The Little Egret was the most active feeder, walking about quickly, frequently stopping to do a foot stirring action to flushing fish. Kushlan (2011) states “Herons also make special use of their feet in feeding. Foot movement behaviors include Foot Stirring in which the foot and leg are vibrated, Foot Raking in which the toes are scratched across the substrate, Foot Probing in which the toes are inserted into the substrate, and Foot Paddling in which the feet are moved up and down on the substrate.” I observed this activity for quite some time (a short video is here, keep your eye on the Little Egret especially 2nd half: ( and it is predominantly ‘foot stirring’ with occasional ‘foot probing’. A local paper examining the foraging behaviour of five egret species, documented foot stirring (authors call it foot shuffling) as 16% of feeding techniques used by Little Egrets; note that the habitats for that paper wetlands but were varied.


Kushlan, J. A. 2011. The terminology of courtship, nesting, feeding and maintenance in herons. [online] (available here:

Aboushiba, Ramli and Azirun (2013). Foraging Behaviour of Five Egret Species in POME Pond Area at Carey Island, Peninsular Malaysia. The Journal of Animal & Plant Sciences, 23(1), Page: 129-135. (available here:



Amar-Singh HSS (Dato’ Dr)                                                                                                                                                                    Ipoh, Perak, Malaysia

Location: Wetlands, Perak, Malaysia                                                                                                                                                                                                                                                                                                                                      Habitat: Extensive ex-tin mining area with pond/lakes, wetlands                                                                                                             Date: 24th February 2020                                                                                                                                                                   Equipment: Nikon D500 SLR with Nikon AF-S Nikkor 500mm f/5.6E PF ED VR, handheld with Rode VideoMic Pro Plus Shotgun Microphone.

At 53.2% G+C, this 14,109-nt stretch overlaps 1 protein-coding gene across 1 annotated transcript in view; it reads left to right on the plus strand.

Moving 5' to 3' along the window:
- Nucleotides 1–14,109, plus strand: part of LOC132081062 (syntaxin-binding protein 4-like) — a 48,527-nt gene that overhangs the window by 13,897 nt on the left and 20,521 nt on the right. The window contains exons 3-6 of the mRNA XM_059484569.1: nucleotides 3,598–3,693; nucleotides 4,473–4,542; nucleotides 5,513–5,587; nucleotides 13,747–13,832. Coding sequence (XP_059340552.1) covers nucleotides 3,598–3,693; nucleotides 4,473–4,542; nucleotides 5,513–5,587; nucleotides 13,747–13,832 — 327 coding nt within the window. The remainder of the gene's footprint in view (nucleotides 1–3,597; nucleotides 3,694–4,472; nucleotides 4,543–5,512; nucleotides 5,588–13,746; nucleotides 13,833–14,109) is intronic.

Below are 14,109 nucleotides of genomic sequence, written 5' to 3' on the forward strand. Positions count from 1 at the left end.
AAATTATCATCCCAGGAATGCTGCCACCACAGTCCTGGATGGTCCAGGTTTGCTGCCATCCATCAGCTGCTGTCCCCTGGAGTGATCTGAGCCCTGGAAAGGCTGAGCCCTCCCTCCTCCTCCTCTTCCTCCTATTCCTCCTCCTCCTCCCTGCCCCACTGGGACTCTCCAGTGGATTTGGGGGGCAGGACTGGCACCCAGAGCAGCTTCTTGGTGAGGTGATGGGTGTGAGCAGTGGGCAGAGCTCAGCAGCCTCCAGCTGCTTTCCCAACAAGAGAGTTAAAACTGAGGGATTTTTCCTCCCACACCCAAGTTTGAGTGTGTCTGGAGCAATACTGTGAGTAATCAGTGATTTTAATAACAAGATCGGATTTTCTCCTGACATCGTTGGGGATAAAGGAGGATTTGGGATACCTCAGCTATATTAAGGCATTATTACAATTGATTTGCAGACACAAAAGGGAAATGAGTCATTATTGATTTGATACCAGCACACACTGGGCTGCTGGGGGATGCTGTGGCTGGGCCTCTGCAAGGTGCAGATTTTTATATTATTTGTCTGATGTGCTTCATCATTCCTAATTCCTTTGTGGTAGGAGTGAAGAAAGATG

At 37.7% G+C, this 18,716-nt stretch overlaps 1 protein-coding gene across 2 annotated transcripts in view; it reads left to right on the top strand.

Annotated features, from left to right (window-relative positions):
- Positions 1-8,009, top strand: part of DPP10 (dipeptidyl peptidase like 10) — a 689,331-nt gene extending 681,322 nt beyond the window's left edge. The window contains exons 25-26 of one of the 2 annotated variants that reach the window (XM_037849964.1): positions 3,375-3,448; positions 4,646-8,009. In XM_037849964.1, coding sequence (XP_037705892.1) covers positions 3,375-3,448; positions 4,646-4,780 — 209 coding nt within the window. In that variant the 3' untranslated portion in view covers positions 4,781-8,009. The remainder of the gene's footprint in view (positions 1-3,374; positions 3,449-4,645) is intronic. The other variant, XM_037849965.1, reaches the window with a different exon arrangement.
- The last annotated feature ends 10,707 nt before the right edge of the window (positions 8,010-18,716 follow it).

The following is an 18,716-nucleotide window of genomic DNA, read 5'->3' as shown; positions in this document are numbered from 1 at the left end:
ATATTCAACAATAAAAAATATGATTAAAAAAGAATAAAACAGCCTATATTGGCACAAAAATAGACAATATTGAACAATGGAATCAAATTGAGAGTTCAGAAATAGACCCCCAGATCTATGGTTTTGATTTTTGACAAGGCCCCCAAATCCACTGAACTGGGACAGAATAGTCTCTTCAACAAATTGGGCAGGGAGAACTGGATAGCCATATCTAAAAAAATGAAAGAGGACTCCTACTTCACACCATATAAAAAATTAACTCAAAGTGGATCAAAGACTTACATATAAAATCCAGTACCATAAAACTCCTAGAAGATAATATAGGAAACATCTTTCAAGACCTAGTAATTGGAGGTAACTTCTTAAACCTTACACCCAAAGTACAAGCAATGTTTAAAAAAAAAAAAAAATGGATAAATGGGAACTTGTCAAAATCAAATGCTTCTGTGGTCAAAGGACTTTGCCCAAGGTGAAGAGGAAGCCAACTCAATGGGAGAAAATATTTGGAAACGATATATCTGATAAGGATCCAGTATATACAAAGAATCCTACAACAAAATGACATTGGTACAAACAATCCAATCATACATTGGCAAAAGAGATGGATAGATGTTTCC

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Dr Wee played a significant role as a green advocate in Singapore through his extensive involvement in various organizations and committees: as Secretary and Chairman for the Malayan Nature Society (Singapore Branch), and with the Nature Society (Singapore) as founding President (1978-1995). He has also served in the Nature Reserve Board (1987-1989), Nature Reserves Committee (1990-1996), National Council on the Environment/Singapore Environment Council (1992-1996), Work-Group on Nature Conservation (1992) and Inter-Varsity Council on the Environment (1995-1997). He is Patron of the Singapore Gardening Society and was appointed Honorary Museum Associate of the Lee Kong Chian Natural History Museum (LKCNHM) in 2012. In 2005, Dr Wee started the Bird Ecology Study Group. With more than 6,000 entries, the website has become a valuable resource consulted by students, birdwatchers and researchers locally and internationally. The views and opinions expressed in this article are his own, and do not represent those of LKCNHM, the National University of Singapore or its affiliated institutions.